Eromosele Abiodun writes that investors in Guinness Nigeria Plc may have to wait a little longer for a turnaround in the company's fortunes as weak demand, inflation, flooding, security issues, and competition experienced in recent times continue to tell on its bottom-lines
For the management, stakeholders and investors in Guinness Nigeria Plc and indeed the entire beer industry in Nigeria, these are certainly not the best of times.
Incorporated in 1950, Guinness Nigeria Plc was officially listed on the Nigerian Stock Exchange (NSE) in 1965. Guinness is majorly involved in the brewing, packaging and marketing of Guinness foreign extra stout, Guinness extra smooth, Malta Guinness, Harp Larger Beer.
Since its incorporation, Guinness Nigeria Plc has grown in leaps and bounds and has, through its two major stout brands, built a competitive advantage in the stout category of the breweries sector. Today, Guinness is one of the largest multinational brands in the breweries market with several branch offices, outlets and manufacturing plants in various locations of the world. The company has over the years carved a niche for itself in terms of the production and distribution of high quality brewed products, some of which have become household names and as a result provided bounty harvest for its investors.
A lot has however changed for Guinness in the last one year and a half. The company has faced a couple of challenges that has impacted its profitability negatively. Inflation, flooding, security issues, competition are rife and the Nigerian beer market is flooded by brands of good quality. To fight competition and maintain market share, Guinness recently introduced Snapp, a move analysts said was not borne out of an attempt to give customers variety but to stave off competition from similar products that on the contrary rank as premier for lesser known competitors.
Consequently, its margins have had to pay the price. For instance, gross profit margins for 6 months to December 2012 shrunk 2.9 per cent when compared to the same period last year. Operational Profit margin also shrunk comparatively by 8.13 per cent due to increase in advertising and promotional cost as well as administrative expenses. Weak margin notwithstanding, Guinness Nigeria remains one of the best performers on the NSE and still consistently report profits.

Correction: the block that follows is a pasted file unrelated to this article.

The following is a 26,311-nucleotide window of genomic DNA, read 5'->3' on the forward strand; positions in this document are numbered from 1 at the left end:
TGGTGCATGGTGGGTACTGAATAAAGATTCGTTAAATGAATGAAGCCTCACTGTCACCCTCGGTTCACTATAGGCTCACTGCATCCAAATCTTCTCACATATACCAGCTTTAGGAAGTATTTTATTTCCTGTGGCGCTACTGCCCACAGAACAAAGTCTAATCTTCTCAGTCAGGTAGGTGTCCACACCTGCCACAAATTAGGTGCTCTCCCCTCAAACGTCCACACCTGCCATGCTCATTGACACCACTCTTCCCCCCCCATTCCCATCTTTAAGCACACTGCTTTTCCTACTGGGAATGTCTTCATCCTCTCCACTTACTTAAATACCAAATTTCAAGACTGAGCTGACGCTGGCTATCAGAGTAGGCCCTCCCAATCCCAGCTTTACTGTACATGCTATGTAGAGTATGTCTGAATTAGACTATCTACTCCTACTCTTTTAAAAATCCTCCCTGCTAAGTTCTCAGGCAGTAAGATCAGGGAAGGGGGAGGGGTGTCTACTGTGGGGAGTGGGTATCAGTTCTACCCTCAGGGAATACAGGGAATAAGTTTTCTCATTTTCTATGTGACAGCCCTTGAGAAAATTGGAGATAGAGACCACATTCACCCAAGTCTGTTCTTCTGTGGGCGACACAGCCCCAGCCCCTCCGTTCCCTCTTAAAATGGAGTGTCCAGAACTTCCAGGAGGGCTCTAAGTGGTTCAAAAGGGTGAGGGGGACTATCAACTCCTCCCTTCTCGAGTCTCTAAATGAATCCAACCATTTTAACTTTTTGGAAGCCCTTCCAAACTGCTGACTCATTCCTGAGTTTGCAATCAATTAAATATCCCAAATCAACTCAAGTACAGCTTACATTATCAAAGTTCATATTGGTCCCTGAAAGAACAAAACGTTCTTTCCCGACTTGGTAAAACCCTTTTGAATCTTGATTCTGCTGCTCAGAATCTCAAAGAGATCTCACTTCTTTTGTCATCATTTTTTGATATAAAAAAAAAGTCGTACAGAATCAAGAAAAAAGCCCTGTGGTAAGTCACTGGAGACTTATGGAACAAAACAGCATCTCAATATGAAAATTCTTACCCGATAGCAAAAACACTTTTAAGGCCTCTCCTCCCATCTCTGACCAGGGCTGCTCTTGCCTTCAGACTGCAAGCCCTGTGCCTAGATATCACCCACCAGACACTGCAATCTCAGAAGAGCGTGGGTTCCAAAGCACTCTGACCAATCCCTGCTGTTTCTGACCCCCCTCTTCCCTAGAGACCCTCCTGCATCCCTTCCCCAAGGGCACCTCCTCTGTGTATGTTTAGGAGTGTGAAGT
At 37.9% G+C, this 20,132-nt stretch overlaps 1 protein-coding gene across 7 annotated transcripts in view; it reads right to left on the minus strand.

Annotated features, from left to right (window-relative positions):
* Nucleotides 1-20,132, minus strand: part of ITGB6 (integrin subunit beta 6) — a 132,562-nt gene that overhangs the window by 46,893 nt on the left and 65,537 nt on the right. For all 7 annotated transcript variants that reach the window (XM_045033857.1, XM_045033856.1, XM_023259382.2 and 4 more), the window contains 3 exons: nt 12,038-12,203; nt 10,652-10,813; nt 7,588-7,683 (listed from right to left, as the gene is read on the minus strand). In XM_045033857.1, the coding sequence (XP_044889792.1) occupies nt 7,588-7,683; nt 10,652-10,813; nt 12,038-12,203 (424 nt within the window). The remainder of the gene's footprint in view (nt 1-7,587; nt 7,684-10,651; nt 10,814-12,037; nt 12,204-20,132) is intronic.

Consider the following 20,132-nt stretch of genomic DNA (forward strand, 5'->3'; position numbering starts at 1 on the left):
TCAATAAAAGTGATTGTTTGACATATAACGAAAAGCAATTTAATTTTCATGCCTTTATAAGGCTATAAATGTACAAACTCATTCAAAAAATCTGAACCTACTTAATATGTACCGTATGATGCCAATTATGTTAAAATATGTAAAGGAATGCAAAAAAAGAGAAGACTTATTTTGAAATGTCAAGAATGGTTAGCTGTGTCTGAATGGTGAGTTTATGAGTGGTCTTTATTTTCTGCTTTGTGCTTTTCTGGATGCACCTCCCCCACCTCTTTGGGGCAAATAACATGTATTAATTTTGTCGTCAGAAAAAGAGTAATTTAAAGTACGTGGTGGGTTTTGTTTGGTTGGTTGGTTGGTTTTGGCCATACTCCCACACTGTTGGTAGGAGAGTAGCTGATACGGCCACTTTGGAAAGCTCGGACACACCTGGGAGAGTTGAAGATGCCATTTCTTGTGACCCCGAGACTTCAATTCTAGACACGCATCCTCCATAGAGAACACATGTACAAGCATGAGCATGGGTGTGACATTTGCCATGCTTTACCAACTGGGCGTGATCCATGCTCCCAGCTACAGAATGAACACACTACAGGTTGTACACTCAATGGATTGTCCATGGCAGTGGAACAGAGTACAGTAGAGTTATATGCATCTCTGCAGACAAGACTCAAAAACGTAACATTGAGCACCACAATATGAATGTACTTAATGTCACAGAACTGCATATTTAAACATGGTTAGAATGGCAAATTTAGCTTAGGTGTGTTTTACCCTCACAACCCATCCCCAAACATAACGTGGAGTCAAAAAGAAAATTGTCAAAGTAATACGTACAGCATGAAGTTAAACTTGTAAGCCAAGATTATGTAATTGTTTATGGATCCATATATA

In an analyst conference held last Monday, the management of Guinness Nigeria expressed optimism that the company would likely witness improved sales in the second half of their financial calendar noting improved consumer demands.
According to the first half year results released on Monday, the company reported a 16 per cent decline in net income to 6.42 billion ($40.8 million) for the six months ended Dec. 31, 2012.
Pre-tax profits also declined by 15.71 per cent to N9.44 billion from N11.20 billion in the corresponding period, while gross revenues rose marginally from N62.08 billion to N65.68 billion in the same period. Similarly, its 2012 financials shows its bottom line pointing southward when compared to the same in 2011. With profits down in 2012 compared to 2011, most investors will worry and hope this is just a blip.
Guinness posted a turnover of N126.2 billion, a decline of 2.1 per cent from the same period in 2011. This drop is paltry when you consider the rise in preceding years; in 2011 revenue was up by 13 per cent, 23 per cent in 2010 and 28 per cent in 2009 respectively. A drop of 2.1 per cent, however, portends a market that is caving under the pressure of competition and discretionary consumer spending
The company posted an operational profit of N22.8 billion for the year ended June 2012. This was a 14 per cent decline when compared to the prior year. A further analysis showed increased operational cost. The company spends N60 for every N100 of gross profit generated a fact that weighs down heavily on efficiency. Advertising and promotional expenses alone gulped off 44 per cent of gross profit. The year under review has also mostly being marked with high inflationary pressures due to the partial fuel subsidy removal and various security threats in major parts of the country.